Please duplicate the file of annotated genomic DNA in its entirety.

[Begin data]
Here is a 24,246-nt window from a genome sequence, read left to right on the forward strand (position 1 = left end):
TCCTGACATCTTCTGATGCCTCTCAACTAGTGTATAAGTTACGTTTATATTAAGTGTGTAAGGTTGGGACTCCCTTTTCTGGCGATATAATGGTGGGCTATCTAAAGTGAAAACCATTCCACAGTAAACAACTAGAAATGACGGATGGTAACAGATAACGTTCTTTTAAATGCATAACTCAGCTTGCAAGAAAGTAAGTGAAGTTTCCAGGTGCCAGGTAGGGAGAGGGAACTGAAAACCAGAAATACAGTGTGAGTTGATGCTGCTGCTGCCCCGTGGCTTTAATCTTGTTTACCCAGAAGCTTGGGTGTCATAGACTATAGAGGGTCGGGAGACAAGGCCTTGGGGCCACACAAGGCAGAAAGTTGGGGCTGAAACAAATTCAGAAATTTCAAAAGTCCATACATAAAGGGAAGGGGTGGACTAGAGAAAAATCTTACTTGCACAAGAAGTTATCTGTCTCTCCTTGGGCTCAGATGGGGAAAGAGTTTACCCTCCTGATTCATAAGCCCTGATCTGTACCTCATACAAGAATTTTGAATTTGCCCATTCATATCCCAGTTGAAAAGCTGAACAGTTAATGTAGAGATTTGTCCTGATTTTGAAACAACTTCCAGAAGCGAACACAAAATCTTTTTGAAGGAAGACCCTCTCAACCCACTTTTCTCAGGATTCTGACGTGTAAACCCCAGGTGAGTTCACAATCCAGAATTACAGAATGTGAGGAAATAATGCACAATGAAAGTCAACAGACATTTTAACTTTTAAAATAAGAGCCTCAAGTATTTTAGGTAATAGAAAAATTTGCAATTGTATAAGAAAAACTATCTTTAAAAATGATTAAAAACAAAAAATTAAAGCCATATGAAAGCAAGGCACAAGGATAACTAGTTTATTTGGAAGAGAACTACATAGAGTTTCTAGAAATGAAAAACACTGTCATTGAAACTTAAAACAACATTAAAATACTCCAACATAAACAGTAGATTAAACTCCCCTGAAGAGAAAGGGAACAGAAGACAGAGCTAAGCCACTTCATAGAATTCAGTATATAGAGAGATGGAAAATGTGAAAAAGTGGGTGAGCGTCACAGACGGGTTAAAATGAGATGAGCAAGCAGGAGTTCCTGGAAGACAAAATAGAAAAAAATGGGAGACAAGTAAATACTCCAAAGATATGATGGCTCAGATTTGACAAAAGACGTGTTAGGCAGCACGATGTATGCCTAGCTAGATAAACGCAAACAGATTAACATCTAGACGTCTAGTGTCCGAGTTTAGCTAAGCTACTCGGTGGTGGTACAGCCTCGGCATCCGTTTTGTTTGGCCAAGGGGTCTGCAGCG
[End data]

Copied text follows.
Here is a 24,246-nt window from a genome sequence, read left to right on the forward strand (position 1 = left end):
TCCTGACATCTTCTGATGCCTCTCAACTAGTGTATAAGTTACGTTTATATTAAGTGTGTAAGGTTGGGACTCCCTTTTCTGGCGATATAATGGTGGGCTATCTAAAGTGAAAACCATTCCACAGTAAACAACTAGAAATGACGGATGGTAACAGATAACGTTCTTTTAAATGCATAACTCAGCTTGCAAGAAAGTAAGTGAAGTTTCCAGGTGCCAGGTAGGGAGAGGGAACTGAAAACCAGAAATACAGTGTGAGTTGATGCTGCTGCTGCCCCGTGGCTTTAATCTTGTTTACCCAGAAGCTTGGGTGTCATAGACTATAGAGGGTCGGGAGACAAGGCCTTGGGGCCACACAAGGCAGAAAGTTGGGGCTGAAACAAATTCAGAAATTTCAAAAGTCCATACATAAAGGGAAGGGGTGGACTAGAGAAAAATCTTACTTGCACAAGAAGTTATCTGTCTCTCCTTGGGCTCAGATGGGGAAAGAGTTTACCCTCCTGATTCATAAGCCCTGATCTGTACCTCATACAAGAATTTTGAATTTGCCCATTCATATCCCAGTTGAAAAGCTGAACAGTTAATGTAGAGATTTGTCCTGATTTTGAAACAACTTCCAGAAGCGAACACAAAATCTTTTTGAAGGAAGACCCTCTCAACCCACTTTTCTCAGGATTCTGACGTGTAAACCCCAGGTGAGTTCACAATCCAGAATTACAGAATGTGAGGAAATAATGCACAATGAAAGTCAACAGACATTTTAACTTTTAAAATAAGAGCCTCAAGTATTTTAGGTAATAGAAAAATTTGCAATTGTATAAGAAAAACTATCTTTAAAAATGATTAAAAACAAAAAATTAAAGCCATATGAAAGCAAGGCACAAGGATAACTAGTTTATTTGGAAGAGAACTACATAGAGTTTCTAGAAATGAAAAACACTGTCATTGAAACTTAAAACAACATTAAAATACTCCAACATAAACAGTAGATTAAACTCCCCTGAAGAGAAAGGGAACAGAAGACAGAGCTAAGCCACTTCATAGAATTCAGTATATAGAGAGATGGAAAATGTGAAAAAGTGGGTGAGCGTCACAGACGGGTTAAAATGAGATGAGCAAGCAGGAGTTCCTGGAAGACAAAATAGAAAAAAATGGGAGACAAGTAAATACTCCAAAGATATGATGGCTCAGATTTGACAAAAGACGTGTTAGGCAGCACGATGTATGCCTAGCTAGATAAACGCAAACAGATTAACATCTAGACGTCTAGTGTCCGAGTTTAGCTAAGCTACTCGGTGGTGGTACAGCCTCGGCATCCGTTTTGTTTGGCCAAGGGGTCTGCAGCG